"We were notified on Friday that that funding has stopped trickling down to agencies like ours," said Deanne Gerdes.
Gerdes runs the Rape Crisis Center of Fayetteville. With funding from the federal "Violence Against Women Act" grant hung up in the shutdown, she had no choice but to furlough her staff. "The conversation with staff was very difficult. And Monday morning here we are," said Gerdes.
But to her surprise, her employees still showed up.
"I couldn't figure out why I wouldn't come to work," said Kelsey Gawinski
Gawinski is an advocate for cold case rape victims. She helps man the hotline phones, visits the ER and talks with survivors who are desperate for help. "They don't get to push pause on their trauma because of a government shutdown," said Gawkinski.
Unfortunately, the shutdown has put a pause on her paycheck.
"We bought our first house last year so of course have mortgage payments to think about, medical costs," said Gawkinski.
As ABC11 interviewed Kelsey, one of her survivors came in to see her. She had no clue that the shutdown could shut out hundreds of victims like her.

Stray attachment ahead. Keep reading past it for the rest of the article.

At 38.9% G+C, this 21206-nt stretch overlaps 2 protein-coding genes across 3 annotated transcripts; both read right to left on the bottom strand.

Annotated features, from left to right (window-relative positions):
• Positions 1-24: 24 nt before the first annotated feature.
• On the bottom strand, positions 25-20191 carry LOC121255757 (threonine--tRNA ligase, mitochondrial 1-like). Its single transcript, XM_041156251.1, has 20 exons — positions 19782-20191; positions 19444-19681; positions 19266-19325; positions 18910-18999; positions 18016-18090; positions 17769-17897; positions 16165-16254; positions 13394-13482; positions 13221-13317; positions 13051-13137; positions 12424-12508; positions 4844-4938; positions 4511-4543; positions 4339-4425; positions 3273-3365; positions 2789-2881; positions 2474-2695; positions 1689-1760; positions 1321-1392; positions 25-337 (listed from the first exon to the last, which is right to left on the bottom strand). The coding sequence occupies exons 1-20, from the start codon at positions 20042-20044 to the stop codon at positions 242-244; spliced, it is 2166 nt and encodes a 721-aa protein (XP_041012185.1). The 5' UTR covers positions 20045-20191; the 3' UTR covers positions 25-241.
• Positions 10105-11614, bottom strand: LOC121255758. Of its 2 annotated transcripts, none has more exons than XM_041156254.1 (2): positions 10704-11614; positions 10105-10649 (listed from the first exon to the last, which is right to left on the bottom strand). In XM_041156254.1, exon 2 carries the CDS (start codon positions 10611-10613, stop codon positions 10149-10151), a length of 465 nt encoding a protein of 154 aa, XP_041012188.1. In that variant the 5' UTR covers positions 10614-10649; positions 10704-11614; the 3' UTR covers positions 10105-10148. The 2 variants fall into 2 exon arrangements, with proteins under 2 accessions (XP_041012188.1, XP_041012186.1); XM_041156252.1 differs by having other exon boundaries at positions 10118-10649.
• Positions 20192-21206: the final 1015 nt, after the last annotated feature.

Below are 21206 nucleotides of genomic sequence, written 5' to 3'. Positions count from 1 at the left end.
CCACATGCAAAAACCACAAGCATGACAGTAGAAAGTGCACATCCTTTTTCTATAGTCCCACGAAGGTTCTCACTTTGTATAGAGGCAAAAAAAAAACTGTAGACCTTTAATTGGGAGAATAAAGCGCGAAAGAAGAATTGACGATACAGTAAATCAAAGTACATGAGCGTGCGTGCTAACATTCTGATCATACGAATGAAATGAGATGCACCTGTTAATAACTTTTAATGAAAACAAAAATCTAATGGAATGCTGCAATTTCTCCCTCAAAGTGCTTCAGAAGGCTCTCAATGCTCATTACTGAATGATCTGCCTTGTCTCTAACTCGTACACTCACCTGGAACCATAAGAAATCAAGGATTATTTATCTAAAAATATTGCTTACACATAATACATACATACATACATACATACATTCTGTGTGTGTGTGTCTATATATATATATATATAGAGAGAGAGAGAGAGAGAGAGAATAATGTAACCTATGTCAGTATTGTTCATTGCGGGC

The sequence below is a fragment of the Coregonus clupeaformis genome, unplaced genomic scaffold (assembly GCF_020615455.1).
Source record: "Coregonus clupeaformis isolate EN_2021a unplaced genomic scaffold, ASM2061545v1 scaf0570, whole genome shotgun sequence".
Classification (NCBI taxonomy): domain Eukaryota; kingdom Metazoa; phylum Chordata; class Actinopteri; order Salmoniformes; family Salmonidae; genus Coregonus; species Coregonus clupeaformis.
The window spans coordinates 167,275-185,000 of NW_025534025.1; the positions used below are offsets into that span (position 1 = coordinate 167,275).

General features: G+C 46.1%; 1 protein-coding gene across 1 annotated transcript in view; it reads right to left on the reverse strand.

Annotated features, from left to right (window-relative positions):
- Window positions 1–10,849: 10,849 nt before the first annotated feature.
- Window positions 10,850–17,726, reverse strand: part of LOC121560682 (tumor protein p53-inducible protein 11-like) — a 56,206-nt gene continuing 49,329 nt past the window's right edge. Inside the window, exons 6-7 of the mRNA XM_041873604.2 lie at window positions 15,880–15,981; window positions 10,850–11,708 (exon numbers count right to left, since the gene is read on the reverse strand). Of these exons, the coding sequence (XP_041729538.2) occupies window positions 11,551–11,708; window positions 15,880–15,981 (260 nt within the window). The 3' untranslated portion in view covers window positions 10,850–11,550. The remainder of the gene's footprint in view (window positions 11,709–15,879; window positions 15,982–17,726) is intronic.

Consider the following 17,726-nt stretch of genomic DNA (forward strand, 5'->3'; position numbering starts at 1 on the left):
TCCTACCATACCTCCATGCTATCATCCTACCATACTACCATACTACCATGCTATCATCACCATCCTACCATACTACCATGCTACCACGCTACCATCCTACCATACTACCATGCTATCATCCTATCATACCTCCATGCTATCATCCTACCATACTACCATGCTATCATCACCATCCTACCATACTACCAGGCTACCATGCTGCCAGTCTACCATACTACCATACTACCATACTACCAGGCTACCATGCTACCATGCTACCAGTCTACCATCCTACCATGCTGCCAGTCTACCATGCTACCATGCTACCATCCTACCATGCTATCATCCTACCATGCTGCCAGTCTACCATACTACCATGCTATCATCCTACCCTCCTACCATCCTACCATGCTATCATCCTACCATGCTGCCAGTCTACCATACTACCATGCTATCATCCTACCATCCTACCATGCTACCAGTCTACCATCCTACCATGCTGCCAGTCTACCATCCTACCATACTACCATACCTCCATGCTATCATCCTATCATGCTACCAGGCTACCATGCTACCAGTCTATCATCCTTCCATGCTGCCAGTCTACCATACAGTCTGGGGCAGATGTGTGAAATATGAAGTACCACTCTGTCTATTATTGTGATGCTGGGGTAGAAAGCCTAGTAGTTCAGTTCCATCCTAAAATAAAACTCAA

"It infuriates me. You can't just turn your back. These women need to be heard," the survivor said.
Her story began in 1993 when she was raped and nearly beaten to death. "I was kidnapped, knocked unconscious put in the trunk of my car, taken to Harnett County, sexually assaulted, beaten tied to a tree by three men," she said.
Three years ago, Fayetteville Police re-opened her case to track down the suspects but it's the help from Rape Crisis Center that helped her find her voice.
"It's a godsend. These victims need support every day 24/7. You don't walk away from them," she sobbed.
Rape Crisis employees told ABC11 they are dedicated to their survivors and will continue to come to work on their behalf. A Gofundme page has been set up for the agency to help offset operational expenses.